New York: G. P. Putnam's Sons, 1939. First edition thus. Hardcover. 8vo. Blue boards in blue printed dust jacket. Spine sunned, jacket edges scuffed with several small chips. Pages toned. Ownership signature in pencil to ffep: "Gregory Corso / 1954 / Eliot House Harvard." Very good plus in very good minus jacket. The second of three variant editions: this edition with several textual changes from the 1938 Collins edition as requested by White's American publisher. The book would be revised again for the 1958 edition. Very good + / very good -. Item #23346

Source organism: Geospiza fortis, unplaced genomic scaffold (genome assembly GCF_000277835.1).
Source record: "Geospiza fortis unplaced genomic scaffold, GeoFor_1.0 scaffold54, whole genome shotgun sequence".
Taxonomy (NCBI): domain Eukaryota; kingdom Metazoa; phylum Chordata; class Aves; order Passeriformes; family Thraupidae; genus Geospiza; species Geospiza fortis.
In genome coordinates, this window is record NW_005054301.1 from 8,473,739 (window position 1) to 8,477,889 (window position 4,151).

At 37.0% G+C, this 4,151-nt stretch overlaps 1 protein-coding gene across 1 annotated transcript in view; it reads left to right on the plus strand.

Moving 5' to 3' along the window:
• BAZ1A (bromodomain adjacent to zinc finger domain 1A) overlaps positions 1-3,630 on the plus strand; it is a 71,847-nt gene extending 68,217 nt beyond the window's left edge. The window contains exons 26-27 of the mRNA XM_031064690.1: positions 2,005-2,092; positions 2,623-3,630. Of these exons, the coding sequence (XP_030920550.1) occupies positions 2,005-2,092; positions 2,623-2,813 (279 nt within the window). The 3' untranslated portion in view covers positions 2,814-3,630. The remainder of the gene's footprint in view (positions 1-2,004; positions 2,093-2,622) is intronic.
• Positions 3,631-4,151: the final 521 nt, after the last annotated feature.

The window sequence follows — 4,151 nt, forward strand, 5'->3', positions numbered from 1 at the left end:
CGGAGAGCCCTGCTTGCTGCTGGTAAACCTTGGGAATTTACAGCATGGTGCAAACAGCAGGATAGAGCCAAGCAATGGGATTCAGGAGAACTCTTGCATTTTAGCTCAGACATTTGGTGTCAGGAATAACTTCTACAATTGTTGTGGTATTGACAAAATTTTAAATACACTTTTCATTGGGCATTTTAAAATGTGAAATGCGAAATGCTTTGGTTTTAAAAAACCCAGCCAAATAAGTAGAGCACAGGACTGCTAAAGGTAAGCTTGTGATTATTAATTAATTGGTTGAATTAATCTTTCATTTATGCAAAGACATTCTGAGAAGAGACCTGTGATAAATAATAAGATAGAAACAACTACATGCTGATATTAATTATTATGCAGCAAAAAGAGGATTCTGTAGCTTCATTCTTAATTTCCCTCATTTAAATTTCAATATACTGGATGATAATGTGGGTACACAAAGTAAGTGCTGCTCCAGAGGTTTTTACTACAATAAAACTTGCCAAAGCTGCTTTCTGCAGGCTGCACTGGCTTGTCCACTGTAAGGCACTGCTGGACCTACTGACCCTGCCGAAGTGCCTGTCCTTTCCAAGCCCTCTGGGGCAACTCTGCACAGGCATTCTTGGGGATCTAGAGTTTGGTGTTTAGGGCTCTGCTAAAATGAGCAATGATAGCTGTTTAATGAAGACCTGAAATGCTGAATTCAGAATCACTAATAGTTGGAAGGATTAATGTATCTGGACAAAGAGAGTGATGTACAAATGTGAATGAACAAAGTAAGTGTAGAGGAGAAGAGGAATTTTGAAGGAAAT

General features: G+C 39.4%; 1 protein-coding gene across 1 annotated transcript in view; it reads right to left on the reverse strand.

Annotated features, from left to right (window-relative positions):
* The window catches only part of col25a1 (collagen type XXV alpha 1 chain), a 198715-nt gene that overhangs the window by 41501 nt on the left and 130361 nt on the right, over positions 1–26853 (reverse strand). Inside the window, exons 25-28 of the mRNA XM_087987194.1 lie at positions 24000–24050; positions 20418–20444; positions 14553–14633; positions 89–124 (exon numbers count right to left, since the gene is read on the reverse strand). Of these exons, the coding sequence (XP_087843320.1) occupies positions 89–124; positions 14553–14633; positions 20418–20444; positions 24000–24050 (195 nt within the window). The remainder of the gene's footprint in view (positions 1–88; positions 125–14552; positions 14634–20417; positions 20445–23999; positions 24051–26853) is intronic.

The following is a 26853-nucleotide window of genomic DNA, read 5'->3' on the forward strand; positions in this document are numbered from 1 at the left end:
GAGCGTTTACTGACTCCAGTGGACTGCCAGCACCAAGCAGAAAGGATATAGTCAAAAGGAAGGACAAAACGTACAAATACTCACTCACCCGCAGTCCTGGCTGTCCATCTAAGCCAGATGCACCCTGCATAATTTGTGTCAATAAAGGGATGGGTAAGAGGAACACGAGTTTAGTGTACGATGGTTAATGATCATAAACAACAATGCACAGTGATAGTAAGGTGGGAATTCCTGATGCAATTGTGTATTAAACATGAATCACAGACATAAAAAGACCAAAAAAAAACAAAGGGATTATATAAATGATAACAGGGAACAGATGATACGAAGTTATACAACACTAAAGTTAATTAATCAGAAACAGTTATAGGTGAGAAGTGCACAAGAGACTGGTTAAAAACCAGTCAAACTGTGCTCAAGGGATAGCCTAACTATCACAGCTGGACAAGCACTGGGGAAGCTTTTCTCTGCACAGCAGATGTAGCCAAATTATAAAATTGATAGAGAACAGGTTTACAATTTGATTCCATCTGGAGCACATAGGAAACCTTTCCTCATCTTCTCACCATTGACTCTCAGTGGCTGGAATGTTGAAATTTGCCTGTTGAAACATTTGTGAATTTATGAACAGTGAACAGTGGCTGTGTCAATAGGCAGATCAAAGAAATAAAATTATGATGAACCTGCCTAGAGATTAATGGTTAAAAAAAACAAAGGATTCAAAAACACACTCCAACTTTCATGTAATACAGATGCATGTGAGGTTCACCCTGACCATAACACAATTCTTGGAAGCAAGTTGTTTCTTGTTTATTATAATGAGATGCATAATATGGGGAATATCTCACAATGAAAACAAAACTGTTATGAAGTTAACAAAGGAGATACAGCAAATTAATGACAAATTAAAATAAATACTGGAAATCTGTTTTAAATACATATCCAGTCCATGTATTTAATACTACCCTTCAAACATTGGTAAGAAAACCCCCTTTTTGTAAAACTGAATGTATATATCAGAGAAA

White’s classic retelling of the Arthurian myth, this copy ex-libris Beat poet Gregory Corso, signed by him in 1954 early in his stay at Harvard. Corso arrived in Boston the year of this inscription and crashed on the floor of his friends Peter Sourian, Bobby Sedgwick (brother of Edie), and Paul Grand’s Eliot House dorm (also noted in this inscription). Corso, essentially penniless, would even sneak into for dinner at Eliot House, before he was eventually recognized as an imposter. Archibald MacLeish, however, allowed him to remain as a non-matriculating student and later that same year Corso’s first published poems appeared in the Harvard Advocate. Corso published his first book the following year (with financial help from Sourian, Sedgwick, and Grand), a collection of verse that while occasionally appropriating the nascent Beat scene’s jazz argot, was also a fairly conservative and formal collection influenced at least as much by the poet’s extensive but fairly classical reading. Indeed, Corso considered studying classics during his time in Boston, and one can imagine why a novel like White’s might have appealed. A small but interesting and revealing bit of Beat history.